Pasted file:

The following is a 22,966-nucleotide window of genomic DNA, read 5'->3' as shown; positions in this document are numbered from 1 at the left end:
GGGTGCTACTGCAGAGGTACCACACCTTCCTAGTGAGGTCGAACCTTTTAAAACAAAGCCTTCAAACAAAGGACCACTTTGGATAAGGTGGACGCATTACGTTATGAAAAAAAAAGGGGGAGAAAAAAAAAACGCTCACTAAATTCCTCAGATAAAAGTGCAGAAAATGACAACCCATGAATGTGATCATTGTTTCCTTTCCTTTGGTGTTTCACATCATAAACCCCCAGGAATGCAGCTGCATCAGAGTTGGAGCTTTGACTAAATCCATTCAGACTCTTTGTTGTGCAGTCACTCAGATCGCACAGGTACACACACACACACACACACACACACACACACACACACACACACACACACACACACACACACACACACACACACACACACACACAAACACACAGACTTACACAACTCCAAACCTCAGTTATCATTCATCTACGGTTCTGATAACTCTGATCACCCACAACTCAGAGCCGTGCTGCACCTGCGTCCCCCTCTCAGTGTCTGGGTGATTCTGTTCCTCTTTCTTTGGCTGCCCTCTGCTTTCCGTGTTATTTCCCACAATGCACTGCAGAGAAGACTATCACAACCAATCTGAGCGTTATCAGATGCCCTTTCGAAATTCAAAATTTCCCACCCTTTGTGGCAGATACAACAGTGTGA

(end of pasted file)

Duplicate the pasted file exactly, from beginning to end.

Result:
The following is a 22,966-nucleotide window of genomic DNA, read 5'->3' as shown; positions in this document are numbered from 1 at the left end:
GGGTGCTACTGCAGAGGTACCACACCTTCCTAGTGAGGTCGAACCTTTTAAAACAAAGCCTTCAAACAAAGGACCACTTTGGATAAGGTGGACGCATTACGTTATGAAAAAAAAAGGGGGAGAAAAAAAAAACGCTCACTAAATTCCTCAGATAAAAGTGCAGAAAATGACAACCCATGAATGTGATCATTGTTTCCTTTCCTTTGGTGTTTCACATCATAAACCCCCAGGAATGCAGCTGCATCAGAGTTGGAGCTTTGACTAAATCCATTCAGACTCTTTGTTGTGCAGTCACTCAGATCGCACAGGTACACACACACACACACACACACACACACACACACACACACACACACACACACACACACACACACACACACACACACACACACACAAACACACAGACTTACACAACTCCAAACCTCAGTTATCATTCATCTACGGTTCTGATAACTCTGATCACCCACAACTCAGAGCCGTGCTGCACCTGCGTCCCCCTCTCAGTGTCTGGGTGATTCTGTTCCTCTTTCTTTGGCTGCCCTCTGCTTTCCGTGTTATTTCCCACAATGCACTGCAGAGAAGACTATCACAACCAATCTGAGCGTTATCAGATGCCCTTTCGAAATTCAAAATTTCCCACCCTTTGTGGCAGATACAACAGTGTGA